EF: What are the lessons learned that you can take away from these 10 months?

PW: The primary lesson learned in our company was the adaptability that needed to be put in place and the speed with which decisions were taken. And we've got an interesting contrast between the approaches in wave one of the pandemic and wave two, viewed from a South African context. The clinical uncertainty of what we were dealing with, led to a large component of decision making being centralized. And that's a natural reaction when people are scared. It was a completely natural reaction in the corporate world to do. 

In that particular context, as the confidence of the organization improved, and waves loomed in front of us, we knew that the pandemic would impact different parts of our geography at a different time. So that ‘one size fits all’ decision making process clearly had its pitfalls, that if you shut down all elective surgery across the country, you would be making the wrong call. In phase two we gave greater decision making to the hospital manager. So in addition to hospital managers' decision rights, we created  Covid-19 management committees at the hospital level, where the clinicians were able to make the decisions that were in the best interest of patients. And in so doing, the collective decision-making by individual location ended up with the best answer for the patients. Whereas in the previous wave, the decision was made in the center, and it was just presumed that it was a protected institution, we were able to localize the decision making, which then allowed us to speed up the decisions making process dramatically. The conclusion was that hospital managers with local decisions and an empowered management style, having to deal with a  centralized decision-making process and bureaucracy doesn't work. This gave me an opportunity to decentralize the decision making powers inside the organization. Trust the hospital manager. In the context of being able to look after patients, speedy decisions are very important which is why we took this approach. The result was that patient satisfaction improved severely. However, patient satisfaction in the context of search type pandemic conditions can never be as good as they are in well-orchestrated times where everything's under control.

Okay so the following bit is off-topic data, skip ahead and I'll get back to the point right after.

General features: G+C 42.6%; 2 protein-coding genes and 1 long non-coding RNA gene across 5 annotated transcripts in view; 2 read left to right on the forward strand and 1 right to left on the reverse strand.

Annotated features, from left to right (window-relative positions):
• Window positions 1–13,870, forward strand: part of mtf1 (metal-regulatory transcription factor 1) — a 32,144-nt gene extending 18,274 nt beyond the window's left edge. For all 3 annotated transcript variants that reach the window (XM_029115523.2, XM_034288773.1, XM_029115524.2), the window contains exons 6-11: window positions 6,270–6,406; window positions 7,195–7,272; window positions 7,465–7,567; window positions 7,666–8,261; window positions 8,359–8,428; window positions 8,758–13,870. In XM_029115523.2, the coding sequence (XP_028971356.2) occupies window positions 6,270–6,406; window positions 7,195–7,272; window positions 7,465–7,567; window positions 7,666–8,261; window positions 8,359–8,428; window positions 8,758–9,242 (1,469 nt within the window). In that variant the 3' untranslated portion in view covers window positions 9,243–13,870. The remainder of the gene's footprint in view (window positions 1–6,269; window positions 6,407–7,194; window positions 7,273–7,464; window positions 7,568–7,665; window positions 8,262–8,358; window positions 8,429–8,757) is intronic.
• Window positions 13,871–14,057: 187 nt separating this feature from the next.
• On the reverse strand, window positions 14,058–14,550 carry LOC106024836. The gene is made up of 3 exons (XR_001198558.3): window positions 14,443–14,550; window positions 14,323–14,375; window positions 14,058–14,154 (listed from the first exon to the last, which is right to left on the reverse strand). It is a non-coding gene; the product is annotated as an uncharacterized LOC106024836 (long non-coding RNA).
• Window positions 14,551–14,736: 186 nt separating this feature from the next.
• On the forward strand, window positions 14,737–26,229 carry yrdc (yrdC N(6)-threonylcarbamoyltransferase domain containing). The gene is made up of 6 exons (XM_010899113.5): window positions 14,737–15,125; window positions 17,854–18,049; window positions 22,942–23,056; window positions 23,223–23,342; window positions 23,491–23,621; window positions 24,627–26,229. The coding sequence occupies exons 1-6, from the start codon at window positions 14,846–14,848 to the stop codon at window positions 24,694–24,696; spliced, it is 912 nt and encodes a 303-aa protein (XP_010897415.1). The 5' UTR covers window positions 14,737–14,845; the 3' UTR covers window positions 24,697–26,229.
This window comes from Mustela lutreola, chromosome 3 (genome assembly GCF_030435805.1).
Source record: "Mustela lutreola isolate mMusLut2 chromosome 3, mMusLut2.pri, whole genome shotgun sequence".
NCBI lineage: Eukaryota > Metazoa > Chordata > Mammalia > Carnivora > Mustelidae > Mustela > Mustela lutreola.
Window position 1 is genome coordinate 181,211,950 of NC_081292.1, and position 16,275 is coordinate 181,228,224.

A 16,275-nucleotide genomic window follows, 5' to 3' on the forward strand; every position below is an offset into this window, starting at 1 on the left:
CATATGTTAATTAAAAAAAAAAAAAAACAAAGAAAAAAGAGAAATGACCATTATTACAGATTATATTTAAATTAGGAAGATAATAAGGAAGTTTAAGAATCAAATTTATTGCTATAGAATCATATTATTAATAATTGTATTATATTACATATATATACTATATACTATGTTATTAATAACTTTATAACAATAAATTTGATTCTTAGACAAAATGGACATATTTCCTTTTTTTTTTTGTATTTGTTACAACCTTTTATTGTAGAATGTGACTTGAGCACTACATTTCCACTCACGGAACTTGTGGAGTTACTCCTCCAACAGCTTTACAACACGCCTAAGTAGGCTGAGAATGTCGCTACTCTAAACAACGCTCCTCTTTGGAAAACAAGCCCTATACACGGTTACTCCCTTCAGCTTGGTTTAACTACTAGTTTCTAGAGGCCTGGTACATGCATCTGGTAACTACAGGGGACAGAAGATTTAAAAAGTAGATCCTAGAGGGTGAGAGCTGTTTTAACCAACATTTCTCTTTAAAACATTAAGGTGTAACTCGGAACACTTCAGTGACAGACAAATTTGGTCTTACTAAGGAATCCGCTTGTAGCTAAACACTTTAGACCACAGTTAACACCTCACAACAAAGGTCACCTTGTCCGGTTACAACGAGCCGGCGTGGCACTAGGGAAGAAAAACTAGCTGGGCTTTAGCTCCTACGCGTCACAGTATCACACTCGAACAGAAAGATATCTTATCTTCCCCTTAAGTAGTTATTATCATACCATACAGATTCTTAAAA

The lesson learned is around the speed with which decisions are made, trust in people and an oversight hierarchy that they can take comfort in. If the decision gets too big, they should be able to ask quickly. And we show that Life’s ability to deal with a crisis is amazing. I’ve told my executive team that they should execute day-to-day projects as they do with in-the-moment crises to continue succeeding.

EF: What courses would you make part of the core program of an MPA?

PW: I don't see a pandemic, any different to a banking, financial crisis, and probably don't see it any different to Napoleon managing Waterloo. So if you want to try and prepare executives for moments of extreme resilience, you can't take a leader that's inadequate, and give them any course of the university that puts him in a position to be able to deal with it. There's a further line, some leaders that have done well, in circumstances like this have a basic fundamental that you can't teach them. You can't teach them courage, and you can't teach them judgment. So on the basis that you're giving me raw material to work with, you're giving me leaders that have got courage and judgment.

The course that I would first offer in the MPA is a course in listening. Because when things go wrong, when you're sitting in the corner office, unless you know how to listen, you're going to make the wrong decision. And the second course that I would give to an individual in managing a pandemic is compassion. Because when the heat goes up, if you aren't able to allow people to make mistakes, it's an impossible organization to run. Because everything is not going according to the book. And it's in that moment where the organization is trusting its line of judgment, and things go wrong, that you've got to, first of all, listen, and second make sure you don't lose the person. So the issue that I'm really getting down to is the leadership criteria to take an organization through the pandemic are more important than the technical skills of the people that already exist in a well-run organization. So the basics in an organization only get tested in a pandemic or financial crisis on those two criteria that I've identified. 

Third, communication is incredibly important. You have to make decisions fast and if you can't get your point across, things don't get done and you don't bring the team along with you. If you do it in a fluffy way people won't take you seriously. That moment of actually having your team listen and being able to bring them along, I think gives you the kit to be able to deal with the problem.